The Moderating Effect of Maladaptive Emotion Regulation Strategies on Reappraisal: A Daily Diary Study
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Recent research has investigated how adaptive emotion regulation (ER) strategies and maladaptive ER strategies interact to predict symptoms, but little is known about how specific strategies interact with one another when used in daily life. The present investigation used daily diary data collected over two weeks from an unselected student sample (N = 109) to examine how reappraisal, a putatively adaptive ER strategy, interacts on a given occasion (within-person) and across occasions (between-person) with putatively maladaptive ER strategies (rumination, experiential avoidance, expressive suppression) to predict daily depression and social anxiety symptoms. Results revealed between-person interactions of reappraisal with rumination and experiential avoidance, wherein reappraisal was most negatively related to symptoms for individuals who frequently used rumination and experiential avoidance. There was a similar within-person interaction between reappraisal and expressive suppression. Implications for assessing daily and retrospective ER are discussed, as well as future directions for studying ER in daily life.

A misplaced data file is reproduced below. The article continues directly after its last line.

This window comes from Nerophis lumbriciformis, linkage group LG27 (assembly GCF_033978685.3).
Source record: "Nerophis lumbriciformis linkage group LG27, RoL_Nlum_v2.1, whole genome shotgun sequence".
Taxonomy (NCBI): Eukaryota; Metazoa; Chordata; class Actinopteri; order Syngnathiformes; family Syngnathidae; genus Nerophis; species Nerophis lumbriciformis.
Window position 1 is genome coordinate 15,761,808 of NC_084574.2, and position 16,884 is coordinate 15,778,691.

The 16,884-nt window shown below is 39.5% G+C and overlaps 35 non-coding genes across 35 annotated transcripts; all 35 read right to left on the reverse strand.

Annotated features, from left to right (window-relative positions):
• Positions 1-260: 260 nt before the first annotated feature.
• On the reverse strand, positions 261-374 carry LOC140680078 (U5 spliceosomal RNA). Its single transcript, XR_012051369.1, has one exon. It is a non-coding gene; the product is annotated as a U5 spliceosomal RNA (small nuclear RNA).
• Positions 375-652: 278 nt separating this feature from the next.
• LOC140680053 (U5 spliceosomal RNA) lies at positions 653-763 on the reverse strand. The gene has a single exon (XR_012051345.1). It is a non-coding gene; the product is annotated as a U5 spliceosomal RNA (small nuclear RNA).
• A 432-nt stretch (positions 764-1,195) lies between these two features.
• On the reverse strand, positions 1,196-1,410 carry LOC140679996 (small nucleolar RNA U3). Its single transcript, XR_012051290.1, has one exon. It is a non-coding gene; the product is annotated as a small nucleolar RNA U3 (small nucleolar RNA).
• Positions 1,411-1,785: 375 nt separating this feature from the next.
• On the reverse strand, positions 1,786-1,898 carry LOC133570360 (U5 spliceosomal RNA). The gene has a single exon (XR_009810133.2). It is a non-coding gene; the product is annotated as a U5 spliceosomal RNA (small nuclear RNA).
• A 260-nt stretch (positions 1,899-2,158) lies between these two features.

KeywordsReappraisal Rumination Experiential avoidance Expressive suppression Emotion regulation
We are grateful to John Roberts for his helpful feedback on previous drafts of this manuscript.
This study was not funded by external sources.
Compliance with Ethical Standards
Conflict of Interest
Tierney P. McMahon and Kristin Naragon-Gainey declares that they have no conflict of interest.
This article does not contain any studies with animals performed by any of the authors.
All procedures performed in studies involving human participants were in accordance with the ethical standards of the institutional and/or national research committee and with the 1964 Helsinki declaration and its later amendments or comparable ethical standards. Informed consent was obtained from all individual subjects participating in the study
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